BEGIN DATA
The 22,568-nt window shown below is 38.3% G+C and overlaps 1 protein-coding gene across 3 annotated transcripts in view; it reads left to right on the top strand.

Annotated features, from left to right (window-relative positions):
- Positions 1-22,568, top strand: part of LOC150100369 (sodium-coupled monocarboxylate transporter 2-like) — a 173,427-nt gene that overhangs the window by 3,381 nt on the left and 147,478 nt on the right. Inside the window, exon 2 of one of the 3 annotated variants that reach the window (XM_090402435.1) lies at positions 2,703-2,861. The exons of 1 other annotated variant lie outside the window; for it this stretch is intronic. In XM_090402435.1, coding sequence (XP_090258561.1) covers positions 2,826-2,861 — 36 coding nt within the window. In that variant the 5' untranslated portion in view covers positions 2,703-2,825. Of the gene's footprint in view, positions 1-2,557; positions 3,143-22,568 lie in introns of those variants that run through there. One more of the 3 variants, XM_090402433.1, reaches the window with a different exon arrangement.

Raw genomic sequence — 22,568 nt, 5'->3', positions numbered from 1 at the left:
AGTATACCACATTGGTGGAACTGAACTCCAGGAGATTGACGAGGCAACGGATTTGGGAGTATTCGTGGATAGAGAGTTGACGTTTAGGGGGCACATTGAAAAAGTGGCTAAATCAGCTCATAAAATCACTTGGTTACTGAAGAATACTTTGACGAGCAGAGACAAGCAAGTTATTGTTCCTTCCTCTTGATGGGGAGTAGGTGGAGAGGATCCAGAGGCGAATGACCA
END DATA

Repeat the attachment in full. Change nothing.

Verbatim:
The 22,568-nt window shown below is 38.3% G+C and overlaps 1 protein-coding gene across 3 annotated transcripts in view; it reads left to right on the top strand.

Annotated features, from left to right (window-relative positions):
- Positions 1-22,568, top strand: part of LOC150100369 (sodium-coupled monocarboxylate transporter 2-like) — a 173,427-nt gene that overhangs the window by 3,381 nt on the left and 147,478 nt on the right. Inside the window, exon 2 of one of the 3 annotated variants that reach the window (XM_090402435.1) lies at positions 2,703-2,861. The exons of 1 other annotated variant lie outside the window; for it this stretch is intronic. In XM_090402435.1, coding sequence (XP_090258561.1) covers positions 2,826-2,861 — 36 coding nt within the window. In that variant the 5' untranslated portion in view covers positions 2,703-2,825. Of the gene's footprint in view, positions 1-2,557; positions 3,143-22,568 lie in introns of those variants that run through there. One more of the 3 variants, XM_090402433.1, reaches the window with a different exon arrangement.

Raw genomic sequence — 22,568 nt, 5'->3', positions numbered from 1 at the left:
AGTATACCACATTGGTGGAACTGAACTCCAGGAGATTGACGAGGCAACGGATTTGGGAGTATTCGTGGATAGAGAGTTGACGTTTAGGGGGCACATTGAAAAAGTGGCTAAATCAGCTCATAAAATCACTTGGTTACTGAAGAATACTTTGACGAGCAGAGACAAGCAAGTTATTGTTCCTTCCTCTTGATGGGGAGTAGGTGGAGAGGATCCAGAGGCGAATGACCA